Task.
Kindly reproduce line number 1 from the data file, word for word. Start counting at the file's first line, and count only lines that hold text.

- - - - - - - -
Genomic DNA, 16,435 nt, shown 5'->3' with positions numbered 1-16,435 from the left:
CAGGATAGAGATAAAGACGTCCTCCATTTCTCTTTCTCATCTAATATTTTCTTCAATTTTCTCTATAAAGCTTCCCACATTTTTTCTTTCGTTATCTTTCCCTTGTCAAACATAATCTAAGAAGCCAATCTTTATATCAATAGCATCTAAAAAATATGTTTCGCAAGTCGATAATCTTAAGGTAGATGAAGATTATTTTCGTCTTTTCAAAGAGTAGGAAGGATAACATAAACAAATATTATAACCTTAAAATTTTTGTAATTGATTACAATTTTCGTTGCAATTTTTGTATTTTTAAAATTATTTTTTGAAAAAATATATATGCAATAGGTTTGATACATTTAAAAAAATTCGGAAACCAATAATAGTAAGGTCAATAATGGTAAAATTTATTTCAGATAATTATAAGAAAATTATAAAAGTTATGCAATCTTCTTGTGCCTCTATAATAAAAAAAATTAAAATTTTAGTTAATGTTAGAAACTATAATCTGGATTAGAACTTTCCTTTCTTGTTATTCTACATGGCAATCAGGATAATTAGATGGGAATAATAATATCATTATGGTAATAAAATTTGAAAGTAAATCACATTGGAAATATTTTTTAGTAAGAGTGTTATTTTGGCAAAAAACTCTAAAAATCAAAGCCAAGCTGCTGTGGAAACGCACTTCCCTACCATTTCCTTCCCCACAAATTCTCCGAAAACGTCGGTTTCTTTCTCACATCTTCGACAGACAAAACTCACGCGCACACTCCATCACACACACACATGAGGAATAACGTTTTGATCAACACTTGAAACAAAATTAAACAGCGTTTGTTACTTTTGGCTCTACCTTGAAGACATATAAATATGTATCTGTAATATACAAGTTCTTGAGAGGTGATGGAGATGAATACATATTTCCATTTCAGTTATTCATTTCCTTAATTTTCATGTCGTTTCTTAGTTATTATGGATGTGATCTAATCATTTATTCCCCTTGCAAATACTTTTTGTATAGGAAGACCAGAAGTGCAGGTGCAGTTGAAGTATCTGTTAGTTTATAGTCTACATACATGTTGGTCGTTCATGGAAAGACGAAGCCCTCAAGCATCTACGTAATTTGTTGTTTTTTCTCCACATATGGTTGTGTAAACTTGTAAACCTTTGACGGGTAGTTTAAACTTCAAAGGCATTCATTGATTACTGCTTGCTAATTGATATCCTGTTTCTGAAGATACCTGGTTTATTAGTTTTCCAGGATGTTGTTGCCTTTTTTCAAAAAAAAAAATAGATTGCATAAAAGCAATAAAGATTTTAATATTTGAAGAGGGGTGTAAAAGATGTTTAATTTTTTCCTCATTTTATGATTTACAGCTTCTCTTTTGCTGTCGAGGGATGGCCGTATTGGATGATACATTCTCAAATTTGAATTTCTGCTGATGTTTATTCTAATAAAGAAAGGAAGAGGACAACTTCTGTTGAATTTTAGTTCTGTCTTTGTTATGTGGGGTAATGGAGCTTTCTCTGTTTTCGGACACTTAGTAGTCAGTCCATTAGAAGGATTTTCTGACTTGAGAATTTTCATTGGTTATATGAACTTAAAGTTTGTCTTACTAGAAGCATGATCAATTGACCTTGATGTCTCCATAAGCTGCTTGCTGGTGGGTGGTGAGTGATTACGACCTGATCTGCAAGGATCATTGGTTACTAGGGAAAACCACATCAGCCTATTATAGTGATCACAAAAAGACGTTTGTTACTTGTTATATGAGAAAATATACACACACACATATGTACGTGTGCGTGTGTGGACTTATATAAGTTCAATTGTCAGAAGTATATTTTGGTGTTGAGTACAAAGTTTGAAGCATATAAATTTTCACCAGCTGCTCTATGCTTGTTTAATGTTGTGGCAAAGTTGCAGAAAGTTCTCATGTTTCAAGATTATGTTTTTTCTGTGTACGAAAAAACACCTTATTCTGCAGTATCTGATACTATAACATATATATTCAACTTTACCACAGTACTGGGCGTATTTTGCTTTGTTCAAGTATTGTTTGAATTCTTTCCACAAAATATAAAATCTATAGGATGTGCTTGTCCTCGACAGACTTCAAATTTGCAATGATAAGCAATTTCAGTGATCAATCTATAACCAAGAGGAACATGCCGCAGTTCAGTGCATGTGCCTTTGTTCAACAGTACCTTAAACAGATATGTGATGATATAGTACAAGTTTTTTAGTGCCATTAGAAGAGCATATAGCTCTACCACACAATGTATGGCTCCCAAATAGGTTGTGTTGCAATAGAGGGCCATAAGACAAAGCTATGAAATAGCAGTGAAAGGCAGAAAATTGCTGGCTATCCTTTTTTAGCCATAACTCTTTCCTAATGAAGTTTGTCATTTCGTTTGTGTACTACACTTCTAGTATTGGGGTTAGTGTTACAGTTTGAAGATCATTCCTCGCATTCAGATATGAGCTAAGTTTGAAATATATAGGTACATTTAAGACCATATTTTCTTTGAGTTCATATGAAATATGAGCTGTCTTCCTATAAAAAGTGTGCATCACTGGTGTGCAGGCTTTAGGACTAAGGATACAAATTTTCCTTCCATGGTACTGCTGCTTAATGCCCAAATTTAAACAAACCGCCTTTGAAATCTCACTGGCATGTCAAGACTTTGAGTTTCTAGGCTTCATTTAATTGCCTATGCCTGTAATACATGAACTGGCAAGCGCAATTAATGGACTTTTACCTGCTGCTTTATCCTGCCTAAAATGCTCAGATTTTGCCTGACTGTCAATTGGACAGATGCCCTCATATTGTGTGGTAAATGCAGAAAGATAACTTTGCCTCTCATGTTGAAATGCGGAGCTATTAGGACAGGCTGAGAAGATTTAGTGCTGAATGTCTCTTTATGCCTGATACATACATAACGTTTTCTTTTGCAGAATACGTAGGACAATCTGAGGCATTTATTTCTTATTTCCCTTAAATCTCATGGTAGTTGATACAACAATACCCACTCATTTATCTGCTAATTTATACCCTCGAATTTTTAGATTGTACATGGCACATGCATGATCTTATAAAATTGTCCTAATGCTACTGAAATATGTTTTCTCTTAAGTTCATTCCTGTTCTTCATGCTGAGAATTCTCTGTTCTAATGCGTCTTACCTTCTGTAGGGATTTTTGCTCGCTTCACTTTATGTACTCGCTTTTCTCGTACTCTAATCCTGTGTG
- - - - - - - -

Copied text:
Genomic DNA, 16,435 nt, shown 5'->3' with positions numbered 1-16,435 from the left: